The Canadian government prioritized existing immigration applications from Ukraine since thousands of people began to flee Russian aggression in the region.
"We expected upon reports of a potential further invasion into Ukraine that we would see displacement of Ukrainians. That's why we started preparing more than a month ago to ensure we had the ability to respond to a potential influx of people seeking to come to Canada," Immigration Minister Sean Fraser said at a briefing Monday.
Prime Minister Justin Trudeau said Russian President Vladimir Putin has created a refugee crisis, and the United Nations Refugee Agency, UNHCR, said about 500,000 people in Ukraine have fled to neighbouring countries so far.
On Tuesday the UN is expected to make a plea for humanitarian support for Ukrainians displaced by the violence in their country, and those who are still within the country's borders.
The immigration minister said he has been speaking to members of the Ukrainian Canadian community, the Ukrainian Canadian Congress and businesses about how best to welcome people to the safety of Canada, and said he will announce further action to address the crisis in the days to come.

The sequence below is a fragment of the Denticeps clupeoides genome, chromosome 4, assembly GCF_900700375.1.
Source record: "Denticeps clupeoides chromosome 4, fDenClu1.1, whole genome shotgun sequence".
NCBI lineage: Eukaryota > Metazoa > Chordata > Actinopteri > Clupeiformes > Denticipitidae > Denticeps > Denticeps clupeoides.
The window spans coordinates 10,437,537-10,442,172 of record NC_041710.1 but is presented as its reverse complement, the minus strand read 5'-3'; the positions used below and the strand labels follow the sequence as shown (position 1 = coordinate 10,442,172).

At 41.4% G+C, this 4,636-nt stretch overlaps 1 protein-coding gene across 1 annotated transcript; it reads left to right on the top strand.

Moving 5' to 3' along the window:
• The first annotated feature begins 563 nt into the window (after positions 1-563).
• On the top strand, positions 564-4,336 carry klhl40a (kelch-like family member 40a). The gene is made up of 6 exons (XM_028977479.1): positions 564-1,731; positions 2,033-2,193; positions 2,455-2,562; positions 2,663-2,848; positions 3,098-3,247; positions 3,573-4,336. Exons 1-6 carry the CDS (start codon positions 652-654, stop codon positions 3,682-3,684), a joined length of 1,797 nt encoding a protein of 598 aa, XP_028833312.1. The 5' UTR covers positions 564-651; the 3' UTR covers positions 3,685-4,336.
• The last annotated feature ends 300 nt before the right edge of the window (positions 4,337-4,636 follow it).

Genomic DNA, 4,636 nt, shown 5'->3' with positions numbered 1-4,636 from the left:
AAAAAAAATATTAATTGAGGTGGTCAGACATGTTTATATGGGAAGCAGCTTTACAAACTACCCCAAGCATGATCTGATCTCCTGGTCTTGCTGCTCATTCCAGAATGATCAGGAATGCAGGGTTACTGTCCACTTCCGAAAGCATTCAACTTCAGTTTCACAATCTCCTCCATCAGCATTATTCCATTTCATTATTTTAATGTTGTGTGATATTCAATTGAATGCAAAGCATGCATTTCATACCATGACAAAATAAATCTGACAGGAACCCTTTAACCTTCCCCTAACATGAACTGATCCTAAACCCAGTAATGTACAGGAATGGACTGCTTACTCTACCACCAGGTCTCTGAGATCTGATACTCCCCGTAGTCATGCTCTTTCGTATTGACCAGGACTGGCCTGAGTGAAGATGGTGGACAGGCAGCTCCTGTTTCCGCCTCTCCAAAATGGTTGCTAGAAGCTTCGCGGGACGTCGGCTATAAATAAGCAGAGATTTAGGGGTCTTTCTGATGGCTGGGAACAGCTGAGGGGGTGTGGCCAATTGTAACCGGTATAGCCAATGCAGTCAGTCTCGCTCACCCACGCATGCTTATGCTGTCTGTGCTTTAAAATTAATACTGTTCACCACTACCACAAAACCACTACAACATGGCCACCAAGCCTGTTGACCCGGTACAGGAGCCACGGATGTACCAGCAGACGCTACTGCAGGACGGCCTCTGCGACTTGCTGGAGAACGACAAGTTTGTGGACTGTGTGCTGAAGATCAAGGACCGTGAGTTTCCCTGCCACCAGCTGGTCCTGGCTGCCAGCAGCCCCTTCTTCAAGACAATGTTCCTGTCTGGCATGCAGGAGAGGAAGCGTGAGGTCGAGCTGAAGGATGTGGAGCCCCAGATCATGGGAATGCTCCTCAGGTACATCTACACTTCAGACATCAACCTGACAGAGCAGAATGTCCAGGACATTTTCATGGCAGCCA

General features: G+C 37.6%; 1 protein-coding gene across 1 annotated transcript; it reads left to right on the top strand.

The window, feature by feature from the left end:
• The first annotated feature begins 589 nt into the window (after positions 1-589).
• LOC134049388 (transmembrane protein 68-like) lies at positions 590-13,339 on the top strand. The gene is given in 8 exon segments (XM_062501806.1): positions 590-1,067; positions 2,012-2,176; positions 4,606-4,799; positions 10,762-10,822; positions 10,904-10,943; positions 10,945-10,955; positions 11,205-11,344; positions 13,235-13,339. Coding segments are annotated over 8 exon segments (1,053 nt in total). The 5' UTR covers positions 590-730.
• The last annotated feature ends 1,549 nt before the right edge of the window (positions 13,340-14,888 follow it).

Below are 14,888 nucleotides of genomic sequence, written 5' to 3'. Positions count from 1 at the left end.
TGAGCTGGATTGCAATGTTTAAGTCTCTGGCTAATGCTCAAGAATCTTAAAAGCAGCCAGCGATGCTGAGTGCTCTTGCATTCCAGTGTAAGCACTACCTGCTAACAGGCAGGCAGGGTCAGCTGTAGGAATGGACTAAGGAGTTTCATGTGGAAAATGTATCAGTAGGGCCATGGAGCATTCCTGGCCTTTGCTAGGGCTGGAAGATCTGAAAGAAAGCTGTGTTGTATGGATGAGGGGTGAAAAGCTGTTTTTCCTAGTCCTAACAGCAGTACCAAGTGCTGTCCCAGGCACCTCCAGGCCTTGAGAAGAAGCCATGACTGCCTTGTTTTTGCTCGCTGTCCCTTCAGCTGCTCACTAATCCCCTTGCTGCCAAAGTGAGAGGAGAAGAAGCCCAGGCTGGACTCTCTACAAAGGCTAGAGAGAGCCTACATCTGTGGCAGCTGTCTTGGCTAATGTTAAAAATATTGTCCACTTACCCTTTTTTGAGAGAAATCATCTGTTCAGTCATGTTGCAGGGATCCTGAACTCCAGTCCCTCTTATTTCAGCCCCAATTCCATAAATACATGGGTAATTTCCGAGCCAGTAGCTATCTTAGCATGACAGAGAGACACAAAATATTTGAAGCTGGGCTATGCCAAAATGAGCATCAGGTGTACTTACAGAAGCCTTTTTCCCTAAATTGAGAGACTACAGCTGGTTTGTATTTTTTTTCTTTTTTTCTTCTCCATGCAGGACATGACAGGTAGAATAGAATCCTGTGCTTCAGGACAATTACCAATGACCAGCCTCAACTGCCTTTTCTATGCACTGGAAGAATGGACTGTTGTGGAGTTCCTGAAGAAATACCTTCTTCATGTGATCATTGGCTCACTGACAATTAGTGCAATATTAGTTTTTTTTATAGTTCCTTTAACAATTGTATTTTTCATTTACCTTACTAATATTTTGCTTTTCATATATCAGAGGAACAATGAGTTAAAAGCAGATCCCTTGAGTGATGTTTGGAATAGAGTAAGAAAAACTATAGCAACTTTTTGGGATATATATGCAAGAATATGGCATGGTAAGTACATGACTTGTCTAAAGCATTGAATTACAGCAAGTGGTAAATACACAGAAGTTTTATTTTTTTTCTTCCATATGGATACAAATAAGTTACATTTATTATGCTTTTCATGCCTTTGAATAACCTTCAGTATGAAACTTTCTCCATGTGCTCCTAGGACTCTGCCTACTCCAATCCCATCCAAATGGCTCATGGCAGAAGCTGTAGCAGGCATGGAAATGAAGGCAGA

The NDP has urged Canada to drop visa requirements for Ukrainians to come to Canada to ensure people seeking safety aren't "subjected to a bureaucratic nightmare."
"The European Union, and most recently Ireland, have already waived the requirements for visas for Ukrainians. If these other nations can do it, the Liberal government has absolutely no excuse for refusing to act," said NDP immigration critic Jenny Kwan in a statement Monday.
The government is not reviewing the visa requirement at the moment, Jean-Marc Gionet, director general with immigration program guidance, testified at the Commons foreign affairs committee Monday.
Fraser told the briefing that Canada has installed extra resources in offices in Poland, Austria and Romania to improve capacity to handle a potential influx of applications to come to Canada.
"Our goal is to identify the best path forward to allow more Ukrainians to come to Canada easily and safely," Fraser said.
The government has also extended temporary status to Ukrainians who are already in Canada on work, visitor and student permits and cannot return home.
As for Canadians in Russia, the prime minister would not commit to repatriating those who could potentially face a backlash as a result of Canada's actions in support of Ukraine.
The government closed Canada's airspace to Russian aircraft last weekend, and while the government will offer assistance to people facing difficulty throughout the world, Trudeau said the situation is very difficult.
This report by The Canadian Press was first published Feb. 28, 2022.
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